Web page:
Today, the Food and Drug Administration approved a gene therapy known as CAR T-cell therapy that genetically modifies a patient’s own cells to help them combat pediatric acute lymphoblastic leukemia (ALL), the most common childhood cancer. It is the first gene therapy to be approved by the FDA.
“This represents the progression of the field of gene therapy, which has been developing over the last 30 years,” says gene therapy pioneer David A. Williams, MD, who is chief scientific officer of Boston Children’s Hospital and president of the Dana-Farber/Boston Children’s Cancer and Blood Disorders Center. “It’s a realization of what we envisioned to be molecular medicine when this research started. The vision — that we could alter cells in a way to cure disease — is now coming true.”
The FDA’s move to approve the CAR T-cell therapy, which will be marketed under the name “Kymriah” by Novartis Pharmaceuticals, opens the door to a new era of cancer medicine, and medicine more broadly. In a press release, the FDA called the gene therapy’s approval “a historic action.”
“We are very encouraged by today’s news that CAR T-cell therapy will now be available for pediatric and young adult patients with relapsed acute lymphoblastic leukemia (ALL.) This treatment provides renewed optimism for some of the most challenging cases we face in pediatric ALL,” says Lewis Silverman, MD, clinical director of the pediatric Hematologic Malignancy Center, in a statement issued by Dana-Farber/Boston Children’s. “We are actively preparing to offer this novel treatment at our center to patients at Dana-Farber/Boston Children’s.”
Dana-Farber/Boston Children’s has recently participated in a similar clinical trial of CAR T-cells — led by Silverman and pediatric oncologist Steven Margossian, MD, PhD — that evaluated the efficacy of CAR T-cell therapy (short for chimeric antigen receptor T-cell therapy) in treating relapsed or treatment-resistant B-cell ALL.
“The efforts involved in being able to provide this novel therapy to patients is unlike any other therapy currently offered,” says Colleen Dansereau, MSN, RN and CPN, who is director of clinical research nursing and gene therapy program manager at Dana-Farber/Boston Children’s. “The lessons learned from the clinical trials of CAR T-cell operations will assist us in being able to provide to the larger population.”
While 95 percent or more of children newly diagnosed with ALL can reach remission with standard therapy, between 10 and 15 percent of those children ultimately relapse within five years of being diagnosed. Salvage therapies for children with relapsed ALL are highly toxic and only work in about 50 percent of relapsed patients.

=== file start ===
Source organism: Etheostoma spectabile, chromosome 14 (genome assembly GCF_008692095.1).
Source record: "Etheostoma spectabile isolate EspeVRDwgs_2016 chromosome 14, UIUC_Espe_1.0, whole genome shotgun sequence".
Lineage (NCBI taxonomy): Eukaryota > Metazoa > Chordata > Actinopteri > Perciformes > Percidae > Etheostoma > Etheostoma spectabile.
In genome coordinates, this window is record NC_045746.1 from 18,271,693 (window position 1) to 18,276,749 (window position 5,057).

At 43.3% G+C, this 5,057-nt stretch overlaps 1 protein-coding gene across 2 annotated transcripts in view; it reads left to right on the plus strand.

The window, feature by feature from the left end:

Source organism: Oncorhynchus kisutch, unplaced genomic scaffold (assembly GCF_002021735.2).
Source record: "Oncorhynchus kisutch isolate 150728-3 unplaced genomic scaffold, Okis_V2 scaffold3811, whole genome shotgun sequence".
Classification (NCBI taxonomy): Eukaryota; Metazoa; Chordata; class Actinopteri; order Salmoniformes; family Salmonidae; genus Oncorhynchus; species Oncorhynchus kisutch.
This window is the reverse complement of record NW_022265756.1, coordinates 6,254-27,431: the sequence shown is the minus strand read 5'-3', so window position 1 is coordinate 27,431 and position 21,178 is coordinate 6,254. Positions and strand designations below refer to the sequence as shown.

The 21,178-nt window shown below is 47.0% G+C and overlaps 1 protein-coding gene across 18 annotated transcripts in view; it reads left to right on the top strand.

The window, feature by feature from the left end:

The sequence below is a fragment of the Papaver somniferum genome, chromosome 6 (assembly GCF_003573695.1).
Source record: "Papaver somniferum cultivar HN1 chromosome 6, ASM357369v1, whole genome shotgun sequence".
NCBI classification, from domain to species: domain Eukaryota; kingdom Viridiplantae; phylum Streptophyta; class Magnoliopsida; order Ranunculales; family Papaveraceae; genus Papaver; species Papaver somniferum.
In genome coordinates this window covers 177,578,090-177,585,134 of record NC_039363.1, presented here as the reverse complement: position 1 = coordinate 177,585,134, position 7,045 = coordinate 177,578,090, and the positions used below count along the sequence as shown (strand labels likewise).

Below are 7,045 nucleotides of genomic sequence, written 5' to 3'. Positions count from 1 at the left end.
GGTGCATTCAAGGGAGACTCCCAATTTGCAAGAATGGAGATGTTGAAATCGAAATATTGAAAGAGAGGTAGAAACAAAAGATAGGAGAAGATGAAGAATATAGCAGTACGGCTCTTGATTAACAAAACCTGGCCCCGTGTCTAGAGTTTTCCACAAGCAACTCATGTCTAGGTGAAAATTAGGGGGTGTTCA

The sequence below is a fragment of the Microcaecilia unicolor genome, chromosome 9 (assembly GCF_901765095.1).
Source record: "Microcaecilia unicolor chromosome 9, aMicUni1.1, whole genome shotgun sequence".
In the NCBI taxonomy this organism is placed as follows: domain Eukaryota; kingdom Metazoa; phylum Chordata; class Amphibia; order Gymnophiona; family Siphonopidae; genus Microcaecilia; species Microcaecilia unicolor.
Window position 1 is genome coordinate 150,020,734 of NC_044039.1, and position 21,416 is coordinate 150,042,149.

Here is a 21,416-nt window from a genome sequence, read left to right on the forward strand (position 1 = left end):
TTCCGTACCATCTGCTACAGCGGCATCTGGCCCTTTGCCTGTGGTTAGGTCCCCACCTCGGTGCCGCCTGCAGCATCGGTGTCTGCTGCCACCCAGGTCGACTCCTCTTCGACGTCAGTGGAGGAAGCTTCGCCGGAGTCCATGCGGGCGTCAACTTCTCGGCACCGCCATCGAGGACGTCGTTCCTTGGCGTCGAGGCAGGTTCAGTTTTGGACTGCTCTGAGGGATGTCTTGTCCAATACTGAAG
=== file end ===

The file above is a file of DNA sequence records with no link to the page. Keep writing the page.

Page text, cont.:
Gene therapy enters the real world
Now, following the FDA’s announcement, those patients, their families and their oncologists may decide to pursue gene therapy, which starts with the patient’s own T-cells and uses genetic engineering to make them more active than usual and better at targeting tumors.
“In particular, this milestone really reinforces the importance of investing in basic scientific research,” Williams says. “The therapies that we’re using to treat children 20 years from now will emerge from the investment in science that we make today.”
Williams foresees that more and more gene therapies — not just targeting cancer but also various genetic diseases — will also be approved within the next two to three years.
Dana-Farber/Boston Children’s researchers are currently working on gene therapies that target immune deficiencies, sickle-cell disease and other blood disorders, as well as neurodegenerative and metabolic disorders.
“The FDA’s decision is so meaningful because it shows that the perception towards these kinds of medicines is finally catching up to the science,” says Alessandra Biffi, MD, who is director of the Dana-Farber/Boston Children’s Gene Therapy Program. “It’s not just research, these are real drugs that will now begin to translate beyond clinical trials.”
Part of this story was adapted from a previous Vector story on CAR T-cell therapy.